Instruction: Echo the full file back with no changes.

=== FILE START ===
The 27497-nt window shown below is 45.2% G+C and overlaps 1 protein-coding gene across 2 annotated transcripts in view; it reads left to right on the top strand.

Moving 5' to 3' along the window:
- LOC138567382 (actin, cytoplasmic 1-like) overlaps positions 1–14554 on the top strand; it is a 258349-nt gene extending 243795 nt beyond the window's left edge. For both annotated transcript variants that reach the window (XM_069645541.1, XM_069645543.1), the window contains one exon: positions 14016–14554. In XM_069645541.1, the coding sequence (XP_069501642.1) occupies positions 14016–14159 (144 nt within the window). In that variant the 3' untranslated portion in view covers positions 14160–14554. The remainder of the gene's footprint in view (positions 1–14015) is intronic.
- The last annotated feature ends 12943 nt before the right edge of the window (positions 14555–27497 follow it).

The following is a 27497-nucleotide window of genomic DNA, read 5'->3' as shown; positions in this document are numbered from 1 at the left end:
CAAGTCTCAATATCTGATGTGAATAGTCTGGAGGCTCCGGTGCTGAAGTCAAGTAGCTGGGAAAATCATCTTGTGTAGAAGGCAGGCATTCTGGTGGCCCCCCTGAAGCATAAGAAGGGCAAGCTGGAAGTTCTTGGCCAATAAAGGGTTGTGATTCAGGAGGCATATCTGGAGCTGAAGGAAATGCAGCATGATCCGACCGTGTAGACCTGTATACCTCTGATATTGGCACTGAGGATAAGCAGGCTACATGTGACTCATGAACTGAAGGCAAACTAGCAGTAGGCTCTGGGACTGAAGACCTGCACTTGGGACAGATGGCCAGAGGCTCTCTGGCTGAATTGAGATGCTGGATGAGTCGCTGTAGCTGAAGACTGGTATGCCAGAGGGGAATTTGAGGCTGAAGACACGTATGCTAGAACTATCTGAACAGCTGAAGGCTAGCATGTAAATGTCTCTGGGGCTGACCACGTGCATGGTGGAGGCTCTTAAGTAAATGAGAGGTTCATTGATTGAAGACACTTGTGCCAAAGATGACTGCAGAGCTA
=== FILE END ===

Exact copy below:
The 27497-nt window shown below is 45.2% G+C and overlaps 1 protein-coding gene across 2 annotated transcripts in view; it reads left to right on the top strand.

Moving 5' to 3' along the window:
- LOC138567382 (actin, cytoplasmic 1-like) overlaps positions 1–14554 on the top strand; it is a 258349-nt gene extending 243795 nt beyond the window's left edge. For both annotated transcript variants that reach the window (XM_069645541.1, XM_069645543.1), the window contains one exon: positions 14016–14554. In XM_069645541.1, the coding sequence (XP_069501642.1) occupies positions 14016–14159 (144 nt within the window). In that variant the 3' untranslated portion in view covers positions 14160–14554. The remainder of the gene's footprint in view (positions 1–14015) is intronic.
- The last annotated feature ends 12943 nt before the right edge of the window (positions 14555–27497 follow it).

The following is a 27497-nucleotide window of genomic DNA, read 5'->3' as shown; positions in this document are numbered from 1 at the left end:
CAAGTCTCAATATCTGATGTGAATAGTCTGGAGGCTCCGGTGCTGAAGTCAAGTAGCTGGGAAAATCATCTTGTGTAGAAGGCAGGCATTCTGGTGGCCCCCCTGAAGCATAAGAAGGGCAAGCTGGAAGTTCTTGGCCAATAAAGGGTTGTGATTCAGGAGGCATATCTGGAGCTGAAGGAAATGCAGCATGATCCGACCGTGTAGACCTGTATACCTCTGATATTGGCACTGAGGATAAGCAGGCTACATGTGACTCATGAACTGAAGGCAAACTAGCAGTAGGCTCTGGGACTGAAGACCTGCACTTGGGACAGATGGCCAGAGGCTCTCTGGCTGAATTGAGATGCTGGATGAGTCGCTGTAGCTGAAGACTGGTATGCCAGAGGGGAATTTGAGGCTGAAGACACGTATGCTAGAACTATCTGAACAGCTGAAGGCTAGCATGTAAATGTCTCTGGGGCTGACCACGTGCATGGTGGAGGCTCTTAAGTAAATGAGAGGTTCATTGATTGAAGACACTTGTGCCAAAGATGACTGCAGAGCTA